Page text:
I’ve mentioned that things are a bit shaky chez moi lately, with unanticipated changes and tremors, a brand-new and somewhat startling shakiness to the ground. Last week I felt tentative and edged my way out into the world only when it was necessary. Other than one dinner out (a celebration with a few of our dear local friends) I have been staying very close to home. The truth is I am feeling internal again, quiet, and there are only a few people I feel comfortable being with.
I have been working a lot, writing, reading, sleeping when I can (not that well), and curling up with Grace and Whit. Cooking random vegetables out of the bin that arrives weekly, making my way through Gail Godwin’s glorious Evensong, working slowly on a couple of essays I have in process.
I’ve also been going for walks in the afternoons. Whenever I can, when I have breaks between calls, I sneak out, bundle up, pull on a fleece hat and mittens and parka and head down the street. It’s often late afternoon when I go out, so in particular I have been watching the light change. In the space of a couple of days it suddenly seemed as though the days were markedly longer. A movement which had seemed slow, almost imperceptible, like the hour hand creaking around a clock, suddenly jumped and made itself known.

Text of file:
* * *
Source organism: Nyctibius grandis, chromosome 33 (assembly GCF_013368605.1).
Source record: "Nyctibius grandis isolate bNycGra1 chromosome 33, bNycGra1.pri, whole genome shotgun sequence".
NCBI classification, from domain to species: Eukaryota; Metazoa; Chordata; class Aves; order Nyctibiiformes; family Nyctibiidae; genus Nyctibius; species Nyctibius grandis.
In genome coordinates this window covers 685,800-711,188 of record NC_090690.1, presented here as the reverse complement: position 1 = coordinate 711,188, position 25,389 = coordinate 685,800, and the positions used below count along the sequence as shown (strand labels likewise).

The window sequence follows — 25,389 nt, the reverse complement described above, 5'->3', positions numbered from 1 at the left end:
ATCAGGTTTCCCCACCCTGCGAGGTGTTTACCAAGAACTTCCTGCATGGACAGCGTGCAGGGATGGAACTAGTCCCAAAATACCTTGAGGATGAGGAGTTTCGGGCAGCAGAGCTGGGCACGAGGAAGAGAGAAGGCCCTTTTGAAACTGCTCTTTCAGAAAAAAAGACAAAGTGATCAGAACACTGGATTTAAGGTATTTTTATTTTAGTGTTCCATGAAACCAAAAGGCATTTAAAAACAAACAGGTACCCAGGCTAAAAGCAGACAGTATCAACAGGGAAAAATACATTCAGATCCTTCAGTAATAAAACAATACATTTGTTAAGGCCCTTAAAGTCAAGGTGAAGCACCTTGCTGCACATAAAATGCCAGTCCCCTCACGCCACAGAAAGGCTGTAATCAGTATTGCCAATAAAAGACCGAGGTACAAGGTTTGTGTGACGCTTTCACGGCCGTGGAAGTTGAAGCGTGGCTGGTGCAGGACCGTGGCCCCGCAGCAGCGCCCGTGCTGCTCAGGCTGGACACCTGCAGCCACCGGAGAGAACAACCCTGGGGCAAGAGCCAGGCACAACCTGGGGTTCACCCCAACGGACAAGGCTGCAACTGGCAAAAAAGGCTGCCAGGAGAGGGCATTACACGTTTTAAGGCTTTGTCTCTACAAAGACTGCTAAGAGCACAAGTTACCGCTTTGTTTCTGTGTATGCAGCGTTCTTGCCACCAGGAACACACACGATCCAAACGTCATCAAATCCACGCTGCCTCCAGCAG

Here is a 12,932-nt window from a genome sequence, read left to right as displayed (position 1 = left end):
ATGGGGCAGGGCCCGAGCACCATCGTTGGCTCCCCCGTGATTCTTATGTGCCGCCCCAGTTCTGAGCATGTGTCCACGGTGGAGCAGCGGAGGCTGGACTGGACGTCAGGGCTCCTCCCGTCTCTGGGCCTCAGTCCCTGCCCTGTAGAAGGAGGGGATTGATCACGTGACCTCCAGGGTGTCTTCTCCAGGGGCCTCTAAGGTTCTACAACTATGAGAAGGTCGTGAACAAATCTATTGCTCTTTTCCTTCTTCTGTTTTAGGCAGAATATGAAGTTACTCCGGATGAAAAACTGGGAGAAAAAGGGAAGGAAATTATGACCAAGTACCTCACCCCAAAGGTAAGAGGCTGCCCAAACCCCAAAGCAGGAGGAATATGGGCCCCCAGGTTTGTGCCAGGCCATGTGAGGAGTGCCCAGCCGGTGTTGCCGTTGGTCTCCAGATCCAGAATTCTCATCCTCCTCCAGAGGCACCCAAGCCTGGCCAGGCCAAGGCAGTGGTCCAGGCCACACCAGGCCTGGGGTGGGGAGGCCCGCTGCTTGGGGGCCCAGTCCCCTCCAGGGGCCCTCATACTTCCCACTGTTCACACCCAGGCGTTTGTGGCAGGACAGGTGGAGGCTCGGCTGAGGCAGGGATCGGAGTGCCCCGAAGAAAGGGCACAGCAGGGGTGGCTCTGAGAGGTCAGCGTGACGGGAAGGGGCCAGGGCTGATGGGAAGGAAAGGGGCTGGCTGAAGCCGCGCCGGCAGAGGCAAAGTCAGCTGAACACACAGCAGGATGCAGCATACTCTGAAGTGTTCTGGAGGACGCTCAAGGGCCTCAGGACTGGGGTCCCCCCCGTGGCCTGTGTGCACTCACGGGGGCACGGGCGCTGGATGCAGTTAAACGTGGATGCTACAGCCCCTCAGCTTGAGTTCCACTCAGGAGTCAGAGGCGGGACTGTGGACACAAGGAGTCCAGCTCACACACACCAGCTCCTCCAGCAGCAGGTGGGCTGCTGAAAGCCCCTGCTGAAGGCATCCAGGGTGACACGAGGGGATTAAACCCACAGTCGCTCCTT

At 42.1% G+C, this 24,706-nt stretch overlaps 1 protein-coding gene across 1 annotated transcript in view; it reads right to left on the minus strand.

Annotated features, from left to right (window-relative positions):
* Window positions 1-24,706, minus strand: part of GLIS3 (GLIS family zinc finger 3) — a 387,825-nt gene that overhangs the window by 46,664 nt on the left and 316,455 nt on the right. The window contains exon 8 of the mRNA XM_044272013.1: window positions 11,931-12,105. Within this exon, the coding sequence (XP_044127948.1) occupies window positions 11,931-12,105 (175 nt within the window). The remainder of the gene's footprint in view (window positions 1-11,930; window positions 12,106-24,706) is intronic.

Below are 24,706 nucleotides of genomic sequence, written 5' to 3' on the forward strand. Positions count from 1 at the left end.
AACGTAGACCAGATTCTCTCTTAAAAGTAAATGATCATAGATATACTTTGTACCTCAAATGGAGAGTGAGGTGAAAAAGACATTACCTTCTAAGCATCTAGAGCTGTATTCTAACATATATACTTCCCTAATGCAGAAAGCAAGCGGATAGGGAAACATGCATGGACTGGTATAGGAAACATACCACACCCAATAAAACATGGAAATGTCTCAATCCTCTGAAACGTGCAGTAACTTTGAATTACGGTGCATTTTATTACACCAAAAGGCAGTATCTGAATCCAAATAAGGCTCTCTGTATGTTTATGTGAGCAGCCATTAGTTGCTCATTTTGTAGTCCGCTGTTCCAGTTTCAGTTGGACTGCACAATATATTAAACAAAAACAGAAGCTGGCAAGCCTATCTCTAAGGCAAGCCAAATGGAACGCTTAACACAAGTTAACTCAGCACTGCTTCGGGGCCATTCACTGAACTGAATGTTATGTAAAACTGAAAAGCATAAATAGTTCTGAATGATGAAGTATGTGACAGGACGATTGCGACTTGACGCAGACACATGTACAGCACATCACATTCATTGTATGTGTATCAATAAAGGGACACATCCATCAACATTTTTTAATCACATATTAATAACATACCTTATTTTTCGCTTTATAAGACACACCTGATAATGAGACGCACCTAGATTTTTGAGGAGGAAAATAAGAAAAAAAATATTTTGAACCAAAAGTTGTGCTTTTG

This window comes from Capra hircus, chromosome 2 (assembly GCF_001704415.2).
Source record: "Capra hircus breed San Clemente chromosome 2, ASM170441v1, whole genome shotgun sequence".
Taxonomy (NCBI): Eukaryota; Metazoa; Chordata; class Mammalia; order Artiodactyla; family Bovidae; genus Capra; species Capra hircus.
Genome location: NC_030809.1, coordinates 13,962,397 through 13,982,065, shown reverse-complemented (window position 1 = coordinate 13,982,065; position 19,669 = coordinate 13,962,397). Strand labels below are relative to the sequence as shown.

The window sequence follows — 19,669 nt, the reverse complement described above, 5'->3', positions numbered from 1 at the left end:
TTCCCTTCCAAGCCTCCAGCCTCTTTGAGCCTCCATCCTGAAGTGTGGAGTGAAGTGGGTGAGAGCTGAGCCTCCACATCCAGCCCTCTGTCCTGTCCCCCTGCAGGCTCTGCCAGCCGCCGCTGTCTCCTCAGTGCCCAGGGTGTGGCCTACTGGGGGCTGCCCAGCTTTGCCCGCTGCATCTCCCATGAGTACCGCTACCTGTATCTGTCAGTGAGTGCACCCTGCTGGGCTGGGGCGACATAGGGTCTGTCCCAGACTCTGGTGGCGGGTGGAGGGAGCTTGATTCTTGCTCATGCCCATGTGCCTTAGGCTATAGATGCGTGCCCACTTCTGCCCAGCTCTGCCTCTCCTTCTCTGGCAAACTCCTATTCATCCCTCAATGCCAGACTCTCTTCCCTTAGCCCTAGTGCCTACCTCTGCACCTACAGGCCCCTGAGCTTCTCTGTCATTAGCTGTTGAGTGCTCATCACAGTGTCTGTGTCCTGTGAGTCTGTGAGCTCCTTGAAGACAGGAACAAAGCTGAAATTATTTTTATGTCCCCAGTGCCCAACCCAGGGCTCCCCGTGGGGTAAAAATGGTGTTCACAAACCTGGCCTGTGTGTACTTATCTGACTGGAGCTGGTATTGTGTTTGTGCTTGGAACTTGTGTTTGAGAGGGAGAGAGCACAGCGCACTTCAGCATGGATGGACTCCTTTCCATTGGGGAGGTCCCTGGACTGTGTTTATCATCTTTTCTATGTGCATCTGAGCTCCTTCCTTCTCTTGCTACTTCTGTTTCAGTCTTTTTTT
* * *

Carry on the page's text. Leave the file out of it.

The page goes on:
I walk and I watch. I see the light on the trees, the black nests in bare tree branches, the glowing rough-edged moon in the saturated, still-blue sky. The unfortunate thing, though, is that I seem to go on every walk with myself. No matter how far or how fast I walk, I can’t get away from myself. Sometimes I can still my racing thoughts and heart with the abiding calm of a late afternoon in deep winter, but most of the time I can’t. I’m right there with myself. As it were.
And still, not really knowing what else to do, I keep walking. Looking up, looking down, noticing things every step of the way, often feeling waves of wonder. Realizing that no matter what, I can’t outrun myself. Even as the world turns towards light again, I am, in ways big and small, turning inward. Who knows how long this will last, this phase of inwardness, this time of late-afternoon walks, this season of anxiousness and waiting, of patience and fear. I can’t know how long. So I just keep walking.
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